-- Robert McCloskey
“I know that you believe you understand what you think I said, but I'm not sure you realize that what you heard is not what I meant.”
-- Robert McCloskey
Once a movie is released into the wild, there are literally millions of minds dissecting it. Instead of just the production team and maybe a little feedback from a few test screenings, those millions can impact the movie in a different way. They cannot impact what the finish product actual is, but rather, what it means. Now when I say fan theory, I'm not talking about positing answers to the questions a movie obviously asks, like was Deckard a replicant in Blade Runner (yes) but rather theories that enhance the movie and maybe even cover up some of its inadequacies. Some of them are admittedly far-fetched, but here I've collected a few of my favorites. Just like my feature on movies that could be awesome with one little change, I get the feeling I'll be revisiting this topic once in a while. So pick a favorite, and re-watch the movie with it in your mind. I bet you'll enjoy it more.
The Matrix Trilogy
I actually mentioned this one in the piece linked above. But rather than a change necessary to make the movies coherent, what if we change our point of view on them? My favorite fan theory about them states that what we're led to believe is reality, is actually just the top level of the Matrix. Even the programs involved in the Matrix would be coded to believe themselves just one level down from reality, but what if the release into the real world and the formation of Zion are all just one more level of control? In this scenario, we'd never even see reality through the trilogy's entire run-time, it would explain how Neo could have powers in "reality" (because he's still in a simulation), and man does that make these movies bleak. Humanity's entire struggle for survival against the machines is just a civilization-wide run on the hamster wheel. The Machines outmaneuvered Neo before the movie ever began.
While we're on the topic of multiple-reality-level movies, Inception has a pretty easy theory to get the hang of once you've seen the movie. Similar to The Matrix theory, we never see reality. What we are presented as reality is actually just the first level of a dream constructed by Cobb's associates to help him get over the suicide of his wife. Ellen Page's character's name being Ariadne (a Greek mythological figure associated with mazes and labyrinths) seems like one heck of a coincidence for the audience to swallow. The idea is that the movie even tries to hint at this with the dialogue between Cobb and Ariadne where he mentioned how in dreams we always join the action midstream and can never remember how we got somewhere. Cobb's projection of Mal points out that he's doing just that. But what about the top spinning, you ask? It isn't Cobb's totem: his wedding ring is. He would've needed one before he took Mal's, and combined with the fact that he's only wearing it in the dream sequences, but never "reality" (where his associates would've taken it to hide the truth), it pieces it all together. Multiple levels of fan theory required to interpret a movie about multiple levels of reality? Whoa, dude.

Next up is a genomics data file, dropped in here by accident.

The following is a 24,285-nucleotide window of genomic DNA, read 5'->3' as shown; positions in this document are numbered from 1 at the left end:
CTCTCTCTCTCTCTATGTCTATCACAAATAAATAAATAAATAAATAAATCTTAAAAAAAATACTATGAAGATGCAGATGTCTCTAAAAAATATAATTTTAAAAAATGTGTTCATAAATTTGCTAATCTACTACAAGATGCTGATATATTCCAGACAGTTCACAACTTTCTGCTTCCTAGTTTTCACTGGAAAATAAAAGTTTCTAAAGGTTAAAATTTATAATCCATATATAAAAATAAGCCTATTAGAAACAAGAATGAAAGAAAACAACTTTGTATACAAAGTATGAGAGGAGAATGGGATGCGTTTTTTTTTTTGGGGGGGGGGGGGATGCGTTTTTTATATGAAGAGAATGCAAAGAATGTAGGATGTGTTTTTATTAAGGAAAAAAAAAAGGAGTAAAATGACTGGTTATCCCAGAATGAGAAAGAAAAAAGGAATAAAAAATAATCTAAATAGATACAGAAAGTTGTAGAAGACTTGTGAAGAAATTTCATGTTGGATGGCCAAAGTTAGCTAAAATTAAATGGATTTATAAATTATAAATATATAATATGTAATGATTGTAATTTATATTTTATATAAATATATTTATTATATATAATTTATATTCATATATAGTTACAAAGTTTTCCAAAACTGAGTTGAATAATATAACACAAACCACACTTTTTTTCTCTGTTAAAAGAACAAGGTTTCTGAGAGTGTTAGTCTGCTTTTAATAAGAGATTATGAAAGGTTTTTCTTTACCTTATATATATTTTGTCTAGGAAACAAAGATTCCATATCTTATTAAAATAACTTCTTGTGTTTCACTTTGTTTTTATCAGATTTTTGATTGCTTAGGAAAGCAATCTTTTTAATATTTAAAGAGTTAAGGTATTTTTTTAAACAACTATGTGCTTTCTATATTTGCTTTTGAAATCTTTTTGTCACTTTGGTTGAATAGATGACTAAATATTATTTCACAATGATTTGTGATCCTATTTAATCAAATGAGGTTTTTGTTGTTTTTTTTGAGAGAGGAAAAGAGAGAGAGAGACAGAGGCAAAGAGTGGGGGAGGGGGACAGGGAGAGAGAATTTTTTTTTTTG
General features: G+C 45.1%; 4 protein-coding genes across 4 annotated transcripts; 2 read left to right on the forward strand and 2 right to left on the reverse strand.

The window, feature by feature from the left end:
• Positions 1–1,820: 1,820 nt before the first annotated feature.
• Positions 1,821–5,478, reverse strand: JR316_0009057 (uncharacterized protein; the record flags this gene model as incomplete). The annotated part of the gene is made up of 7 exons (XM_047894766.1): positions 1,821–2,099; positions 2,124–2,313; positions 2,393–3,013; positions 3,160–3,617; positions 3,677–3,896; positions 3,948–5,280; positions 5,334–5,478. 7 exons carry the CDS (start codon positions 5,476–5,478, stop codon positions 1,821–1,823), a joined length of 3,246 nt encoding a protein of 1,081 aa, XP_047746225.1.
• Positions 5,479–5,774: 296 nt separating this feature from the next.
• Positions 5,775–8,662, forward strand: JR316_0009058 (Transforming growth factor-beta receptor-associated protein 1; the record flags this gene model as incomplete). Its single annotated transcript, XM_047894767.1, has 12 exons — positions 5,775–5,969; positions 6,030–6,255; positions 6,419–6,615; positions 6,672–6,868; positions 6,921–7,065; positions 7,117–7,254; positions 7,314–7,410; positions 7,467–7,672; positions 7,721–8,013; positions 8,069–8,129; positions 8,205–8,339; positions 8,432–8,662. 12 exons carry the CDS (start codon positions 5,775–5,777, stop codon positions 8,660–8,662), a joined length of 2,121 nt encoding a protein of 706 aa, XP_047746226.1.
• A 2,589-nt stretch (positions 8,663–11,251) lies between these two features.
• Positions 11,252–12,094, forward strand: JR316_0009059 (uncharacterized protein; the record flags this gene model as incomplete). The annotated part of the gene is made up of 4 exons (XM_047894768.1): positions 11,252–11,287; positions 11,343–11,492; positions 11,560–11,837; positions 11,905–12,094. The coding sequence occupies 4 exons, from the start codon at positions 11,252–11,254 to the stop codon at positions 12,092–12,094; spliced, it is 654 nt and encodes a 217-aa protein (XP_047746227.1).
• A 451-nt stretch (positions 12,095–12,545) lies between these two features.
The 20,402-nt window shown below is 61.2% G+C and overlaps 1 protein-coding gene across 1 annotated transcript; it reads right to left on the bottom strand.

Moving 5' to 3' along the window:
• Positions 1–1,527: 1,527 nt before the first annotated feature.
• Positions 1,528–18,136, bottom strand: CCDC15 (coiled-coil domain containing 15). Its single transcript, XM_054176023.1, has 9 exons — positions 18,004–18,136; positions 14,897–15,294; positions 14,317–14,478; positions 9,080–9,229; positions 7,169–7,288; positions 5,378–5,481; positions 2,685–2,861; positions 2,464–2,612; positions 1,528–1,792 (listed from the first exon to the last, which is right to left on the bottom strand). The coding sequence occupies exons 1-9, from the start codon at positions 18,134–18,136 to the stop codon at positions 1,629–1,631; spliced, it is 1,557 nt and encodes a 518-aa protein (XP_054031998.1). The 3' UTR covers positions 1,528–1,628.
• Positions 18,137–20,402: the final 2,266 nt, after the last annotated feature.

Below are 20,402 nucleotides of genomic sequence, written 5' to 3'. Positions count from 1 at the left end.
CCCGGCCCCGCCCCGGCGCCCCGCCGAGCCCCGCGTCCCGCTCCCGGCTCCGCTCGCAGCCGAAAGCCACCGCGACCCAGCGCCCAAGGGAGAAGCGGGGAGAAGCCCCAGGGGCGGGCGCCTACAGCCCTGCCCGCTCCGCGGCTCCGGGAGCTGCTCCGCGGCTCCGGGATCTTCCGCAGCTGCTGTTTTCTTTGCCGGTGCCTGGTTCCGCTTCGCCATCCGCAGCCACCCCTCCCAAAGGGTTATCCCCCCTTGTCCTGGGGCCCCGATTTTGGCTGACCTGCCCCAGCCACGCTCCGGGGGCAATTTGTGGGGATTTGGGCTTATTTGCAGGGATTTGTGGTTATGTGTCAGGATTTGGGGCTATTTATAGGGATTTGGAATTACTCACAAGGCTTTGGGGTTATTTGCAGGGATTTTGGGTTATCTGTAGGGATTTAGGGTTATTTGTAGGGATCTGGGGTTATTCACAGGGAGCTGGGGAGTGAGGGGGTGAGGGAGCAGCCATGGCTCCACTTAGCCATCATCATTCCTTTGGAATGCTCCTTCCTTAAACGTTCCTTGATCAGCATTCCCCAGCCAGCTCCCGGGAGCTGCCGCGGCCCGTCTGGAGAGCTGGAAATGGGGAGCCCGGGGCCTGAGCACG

There are no fan theories to fix how the prequels break continuity with the originals. That ship has sailed. But I've always liked this disproven theory for being so utterly more amazing than what George Lucas actually put on screen. You see, back when the originals were all we had to go on, the "Clone Wars" were mentioned exactly one time in the trilogy and it completely changes Luke's opinion on Obi-Wan Kenobi. Since we never got an explanation for what those were, the theory went that Obi-Wan Kenobi was actually OB-1, a clone Jedi. If you wanted to win a war and you had cloning technology, wouldn't a Jedi make the most sense instead of... some guy (calm down Fett fans)? It would explain why he alternately goes by "Ben" (that seriously doesn't come from Obi-Wan at all): it was the name of the original all the clones were created from. Perhaps OB stands for "Original Batch"? Who knows? Anyway, the idea of large-scale Jedi warfare being in the prequels is so much more compelling than yet more stormtroopers. Wait, those guys are all Fett clones? I feel like I would've noticed that in the originals...